After signing a driver, retaining him can be an even greater challenge. Among companies that handle full truckload shipments, driver turnover averages more than 100 percent per year.

Hart said drivers are benefiting from a seller's market in which carriers are the eager buyers.

"They can pretty much go and test if the grass is greener on the other side without penalty if they come back," Hart said, so it's imperative that companies do whatever they can to encourage drivers to put down roots.

In a word, that means bonuses.

Hart Transportation gives bonuses for on-time performance, safety, taking care of cargo and longevity, starting with sign-on bonuses that are paid after a driver stays 90 days.

Cypress pays a penny-per-mile bonus on a driver's first anniversary, which generally comes to $800 to $1,200, Hagg said.

Besides extra pay based on driving performance and longevity, Hart Transportation gives bonuses to drivers who refer other drivers to the company.

And non-monetary incentives aim at minimizing the lifestyle issues that Hagg mentioned. Companies like Hart Transportation and Cypress that can promise their drivers they'll be home on weekends have an advantage.

Hart said the focus on quality of life has affected operations, including where the company operates.

"The focus has shifted; we first recruit drivers and then try to get customers that fit what [drivers] want to do," Hart said. "My customer base is driven by my labor force. I can't think of any other industry like that."

Besides increased demand and limited capacity -- active ingredients in a recipe for slow growth -- indications that trucker productivity has been flat since 2000 are further impeding trucking companies' growth.

In 1997, the number of miles driven per tractor per week peaked at 2,386 before falling to 2,265 in 2000, according to

Albrecht's report. That number fell to 2,244 in the first quarter of 2004 before rebounding in the second quarter to 2,275.

Albrecht cites the new interstate hours-of-service rules as one of the major causes. He estimated most trucking fleets have experienced at least a 2 percent to 4 percent drop in driver and tractor productivity largely due to the new rules. He forecasts driver-truck productivity to drop at least 3 percent to 5 percent.

The new hours-of-service rules are also being blamed for driving some truckers out of the industry. About 5 percent to 8 percent of drivers interviewed by BB&T Capital Markets said they expected to leave trucking solely because of the changes, further widening the gap between driver demand and supply.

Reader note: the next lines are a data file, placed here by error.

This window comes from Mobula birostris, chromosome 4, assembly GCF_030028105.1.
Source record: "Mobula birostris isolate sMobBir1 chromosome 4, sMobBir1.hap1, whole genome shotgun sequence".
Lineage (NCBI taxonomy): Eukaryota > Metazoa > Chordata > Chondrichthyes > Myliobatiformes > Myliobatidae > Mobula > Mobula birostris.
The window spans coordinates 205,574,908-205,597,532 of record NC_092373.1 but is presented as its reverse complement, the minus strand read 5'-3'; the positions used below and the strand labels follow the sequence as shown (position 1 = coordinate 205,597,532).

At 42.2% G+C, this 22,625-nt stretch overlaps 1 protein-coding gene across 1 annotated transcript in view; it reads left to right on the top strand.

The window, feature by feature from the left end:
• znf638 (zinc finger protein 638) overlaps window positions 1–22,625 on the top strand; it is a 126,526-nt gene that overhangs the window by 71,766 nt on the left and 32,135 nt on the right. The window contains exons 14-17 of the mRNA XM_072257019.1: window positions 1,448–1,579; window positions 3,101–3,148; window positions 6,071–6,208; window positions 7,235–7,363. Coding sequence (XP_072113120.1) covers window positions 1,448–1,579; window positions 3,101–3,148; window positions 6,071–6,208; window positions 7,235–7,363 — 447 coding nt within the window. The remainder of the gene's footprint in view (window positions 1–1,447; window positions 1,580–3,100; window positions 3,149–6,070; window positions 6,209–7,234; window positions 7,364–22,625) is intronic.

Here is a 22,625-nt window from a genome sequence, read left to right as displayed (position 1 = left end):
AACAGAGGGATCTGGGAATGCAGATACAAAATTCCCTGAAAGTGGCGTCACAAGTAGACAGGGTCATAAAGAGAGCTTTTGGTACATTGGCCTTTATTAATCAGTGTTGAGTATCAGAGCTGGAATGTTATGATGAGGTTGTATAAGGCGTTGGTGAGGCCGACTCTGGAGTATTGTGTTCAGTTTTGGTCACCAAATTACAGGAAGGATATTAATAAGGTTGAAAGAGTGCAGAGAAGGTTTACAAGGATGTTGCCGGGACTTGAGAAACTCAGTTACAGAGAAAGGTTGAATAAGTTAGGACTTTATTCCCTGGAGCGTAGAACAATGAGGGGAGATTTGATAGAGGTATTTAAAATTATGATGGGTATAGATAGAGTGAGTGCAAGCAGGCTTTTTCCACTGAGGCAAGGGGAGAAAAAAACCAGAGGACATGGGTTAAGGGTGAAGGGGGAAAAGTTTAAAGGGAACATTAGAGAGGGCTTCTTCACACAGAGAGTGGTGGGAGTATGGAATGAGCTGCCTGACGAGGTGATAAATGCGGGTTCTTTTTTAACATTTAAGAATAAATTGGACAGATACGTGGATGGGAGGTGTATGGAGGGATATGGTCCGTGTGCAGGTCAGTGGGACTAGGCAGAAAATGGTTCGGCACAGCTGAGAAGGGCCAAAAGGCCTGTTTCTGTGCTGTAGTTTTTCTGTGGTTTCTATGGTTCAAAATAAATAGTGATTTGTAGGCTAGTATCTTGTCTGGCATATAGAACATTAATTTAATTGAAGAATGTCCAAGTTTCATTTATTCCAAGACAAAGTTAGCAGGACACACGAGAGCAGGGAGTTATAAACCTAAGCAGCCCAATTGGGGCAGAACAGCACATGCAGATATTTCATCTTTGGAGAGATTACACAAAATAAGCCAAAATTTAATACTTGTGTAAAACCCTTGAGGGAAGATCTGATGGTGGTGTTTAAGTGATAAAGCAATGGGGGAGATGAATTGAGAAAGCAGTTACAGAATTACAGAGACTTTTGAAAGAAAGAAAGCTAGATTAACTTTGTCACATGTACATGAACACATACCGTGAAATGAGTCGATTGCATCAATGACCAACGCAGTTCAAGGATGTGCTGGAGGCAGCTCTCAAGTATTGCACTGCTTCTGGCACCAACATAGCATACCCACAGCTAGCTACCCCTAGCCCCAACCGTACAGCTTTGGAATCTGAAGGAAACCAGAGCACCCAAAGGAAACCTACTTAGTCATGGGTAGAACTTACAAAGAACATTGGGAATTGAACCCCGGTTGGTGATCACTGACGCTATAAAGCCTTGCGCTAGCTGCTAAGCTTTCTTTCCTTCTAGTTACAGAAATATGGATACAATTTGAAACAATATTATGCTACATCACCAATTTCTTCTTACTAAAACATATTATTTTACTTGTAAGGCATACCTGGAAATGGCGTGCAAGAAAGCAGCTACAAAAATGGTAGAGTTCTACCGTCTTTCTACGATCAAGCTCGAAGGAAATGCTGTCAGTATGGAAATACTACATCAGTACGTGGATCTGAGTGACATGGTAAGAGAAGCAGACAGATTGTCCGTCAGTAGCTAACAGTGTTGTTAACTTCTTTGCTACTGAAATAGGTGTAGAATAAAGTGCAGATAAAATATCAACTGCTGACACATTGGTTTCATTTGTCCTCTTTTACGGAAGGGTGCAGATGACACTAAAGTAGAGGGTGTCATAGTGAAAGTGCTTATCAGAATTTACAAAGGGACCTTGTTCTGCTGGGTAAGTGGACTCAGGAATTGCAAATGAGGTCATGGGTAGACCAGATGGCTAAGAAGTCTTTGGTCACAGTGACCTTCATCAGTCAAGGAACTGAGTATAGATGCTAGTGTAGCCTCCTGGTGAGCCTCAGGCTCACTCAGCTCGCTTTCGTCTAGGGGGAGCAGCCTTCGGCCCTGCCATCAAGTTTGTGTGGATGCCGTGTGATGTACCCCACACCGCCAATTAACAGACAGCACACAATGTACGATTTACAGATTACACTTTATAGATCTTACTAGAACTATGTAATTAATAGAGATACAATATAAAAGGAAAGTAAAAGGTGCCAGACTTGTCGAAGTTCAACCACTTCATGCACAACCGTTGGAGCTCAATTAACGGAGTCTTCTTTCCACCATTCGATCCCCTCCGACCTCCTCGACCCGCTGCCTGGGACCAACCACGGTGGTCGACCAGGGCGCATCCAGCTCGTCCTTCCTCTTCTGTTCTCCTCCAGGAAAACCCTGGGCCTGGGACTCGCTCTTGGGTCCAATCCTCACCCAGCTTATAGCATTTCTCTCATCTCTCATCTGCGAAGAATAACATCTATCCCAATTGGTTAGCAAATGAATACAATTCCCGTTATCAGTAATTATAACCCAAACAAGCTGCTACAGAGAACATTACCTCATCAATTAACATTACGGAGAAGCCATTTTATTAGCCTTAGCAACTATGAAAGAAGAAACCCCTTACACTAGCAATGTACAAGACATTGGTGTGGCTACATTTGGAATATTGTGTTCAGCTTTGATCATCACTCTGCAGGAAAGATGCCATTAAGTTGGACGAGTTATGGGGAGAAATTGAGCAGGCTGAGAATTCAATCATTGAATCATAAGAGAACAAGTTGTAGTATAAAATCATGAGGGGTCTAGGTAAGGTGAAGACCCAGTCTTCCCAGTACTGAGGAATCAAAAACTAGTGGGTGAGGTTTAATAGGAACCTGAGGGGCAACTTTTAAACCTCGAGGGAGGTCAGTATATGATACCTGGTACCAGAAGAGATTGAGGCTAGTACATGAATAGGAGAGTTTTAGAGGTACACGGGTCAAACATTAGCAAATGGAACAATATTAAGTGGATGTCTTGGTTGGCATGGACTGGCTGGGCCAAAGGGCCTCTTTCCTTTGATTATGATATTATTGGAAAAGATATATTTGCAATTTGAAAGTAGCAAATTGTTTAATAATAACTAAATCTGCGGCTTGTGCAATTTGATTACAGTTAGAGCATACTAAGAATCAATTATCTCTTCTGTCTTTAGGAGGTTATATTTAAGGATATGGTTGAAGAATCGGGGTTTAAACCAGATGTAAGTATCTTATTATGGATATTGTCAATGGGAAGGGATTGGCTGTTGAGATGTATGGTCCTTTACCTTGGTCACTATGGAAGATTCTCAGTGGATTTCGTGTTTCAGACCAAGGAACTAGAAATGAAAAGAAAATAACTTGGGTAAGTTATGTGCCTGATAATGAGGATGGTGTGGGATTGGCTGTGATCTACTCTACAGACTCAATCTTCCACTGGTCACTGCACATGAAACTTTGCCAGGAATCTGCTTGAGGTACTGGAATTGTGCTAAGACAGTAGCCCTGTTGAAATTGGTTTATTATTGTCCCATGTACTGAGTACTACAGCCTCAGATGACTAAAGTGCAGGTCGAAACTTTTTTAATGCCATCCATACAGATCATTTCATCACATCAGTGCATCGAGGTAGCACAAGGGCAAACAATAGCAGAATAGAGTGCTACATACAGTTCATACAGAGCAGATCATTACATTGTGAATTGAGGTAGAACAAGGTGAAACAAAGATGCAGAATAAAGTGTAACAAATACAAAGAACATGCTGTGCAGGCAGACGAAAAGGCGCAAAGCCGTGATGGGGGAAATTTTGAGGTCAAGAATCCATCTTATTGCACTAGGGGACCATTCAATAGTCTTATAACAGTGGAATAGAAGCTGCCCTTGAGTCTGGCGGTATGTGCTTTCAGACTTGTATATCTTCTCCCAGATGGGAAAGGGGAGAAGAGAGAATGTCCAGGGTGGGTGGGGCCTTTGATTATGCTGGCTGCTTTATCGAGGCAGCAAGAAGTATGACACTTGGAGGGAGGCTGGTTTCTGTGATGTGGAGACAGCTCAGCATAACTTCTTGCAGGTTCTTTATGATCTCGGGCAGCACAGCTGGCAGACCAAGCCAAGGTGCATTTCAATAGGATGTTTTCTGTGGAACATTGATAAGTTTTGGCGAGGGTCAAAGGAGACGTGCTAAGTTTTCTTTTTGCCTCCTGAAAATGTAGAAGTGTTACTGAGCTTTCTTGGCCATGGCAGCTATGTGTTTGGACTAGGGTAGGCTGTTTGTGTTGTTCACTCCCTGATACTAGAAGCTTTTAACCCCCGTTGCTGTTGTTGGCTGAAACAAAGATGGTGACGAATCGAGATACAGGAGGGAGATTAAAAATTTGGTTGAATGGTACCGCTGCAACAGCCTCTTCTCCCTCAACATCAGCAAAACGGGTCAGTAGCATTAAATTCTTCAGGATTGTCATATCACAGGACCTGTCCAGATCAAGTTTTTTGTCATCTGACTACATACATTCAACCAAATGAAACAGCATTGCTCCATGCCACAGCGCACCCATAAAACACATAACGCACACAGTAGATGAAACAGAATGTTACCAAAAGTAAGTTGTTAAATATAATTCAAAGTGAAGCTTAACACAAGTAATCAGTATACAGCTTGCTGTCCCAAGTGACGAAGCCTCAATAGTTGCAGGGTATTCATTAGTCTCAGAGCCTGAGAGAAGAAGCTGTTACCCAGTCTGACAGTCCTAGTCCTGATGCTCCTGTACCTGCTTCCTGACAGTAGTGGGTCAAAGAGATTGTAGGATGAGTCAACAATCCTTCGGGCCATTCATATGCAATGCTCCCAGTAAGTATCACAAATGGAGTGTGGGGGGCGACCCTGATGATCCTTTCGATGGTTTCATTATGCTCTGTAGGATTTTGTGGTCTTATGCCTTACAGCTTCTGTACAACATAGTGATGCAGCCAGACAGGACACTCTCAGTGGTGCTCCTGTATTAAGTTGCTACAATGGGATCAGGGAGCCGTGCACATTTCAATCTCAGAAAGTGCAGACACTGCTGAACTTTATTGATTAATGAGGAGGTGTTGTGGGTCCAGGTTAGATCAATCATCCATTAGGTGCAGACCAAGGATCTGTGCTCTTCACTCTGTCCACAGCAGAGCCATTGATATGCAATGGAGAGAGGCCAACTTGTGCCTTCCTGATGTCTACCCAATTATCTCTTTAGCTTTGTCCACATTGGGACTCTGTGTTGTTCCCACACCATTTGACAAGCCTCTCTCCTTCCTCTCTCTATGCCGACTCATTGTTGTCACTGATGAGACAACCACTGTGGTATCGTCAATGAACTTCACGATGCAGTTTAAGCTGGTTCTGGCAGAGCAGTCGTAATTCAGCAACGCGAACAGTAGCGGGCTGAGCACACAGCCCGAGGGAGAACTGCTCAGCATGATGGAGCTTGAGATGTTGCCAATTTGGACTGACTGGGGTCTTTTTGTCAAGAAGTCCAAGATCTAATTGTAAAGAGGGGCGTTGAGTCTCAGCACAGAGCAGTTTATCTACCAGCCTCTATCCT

Meanwhile, declining profitability due to rising fuel prices and reduced productivity makes it more difficult to raise driver pay, which is already an impediment to recruiting more drivers.

The effect of all these factors is that shippers can expect to pay more to move their goods. Carriers have been able to raise rates this year and expect to implement further rate increases over the next 18 months that will exceed any increases during the previous 18 months.

Albrecht found that rates rose 6.6 percent in the second quarter of 2004, up from 5.1 percent in the first quarter and 3.6 percent in the fourth quarter of 2003, which had been the highest quarterly increase since 1980. Albrecht predicts truckload rates will rise 3 percent to 5 percent for several years as capacity growth is expected to trail increases in demand.

Carriers choosier
Not all of those increases will be pure profit, however, as higher fuel prices and driver incentive programs have added to trucking companies' overhead."In an environment when all costs were going up, we're only just now being able to recoup those costs," Hart said. "Rate increases are mostly being driven by costs. There's no windfall here."

Another thing shippers can count on is a harder time finding carriers, who are getting choosy about taking on customers."We're not only having to turn away customers, we're having to turn away freight from existing customers," Hart said. "If we didn't take another customer, we'd be over capacity."

And shippers that don't help carriers by improving their loading and unloading practices are more likely to struggle for capacity.

"If you're not a driver-friendly shipper, you'll probably have a difficult time getting your goods shipped," Hart said. Shippers that don't try to meet drivers' operational needs are "either overpaying for transportation or they can't find capacity at all."

In the near term, Albrecht said the driver shortage can boost profitability for carriers as they are able to increase rates without fear of losing business. But he cautioned that a sustained shortage could yield effects similar to those the restaurant industry experienced during good times in the mid-1990s.

"Stocks petered out for a period once it became apparent that significant, multiyear pay increases were needed to get enough employees to prepare and serve the food," Albrecht wrote.

American City Business Journals, Inc.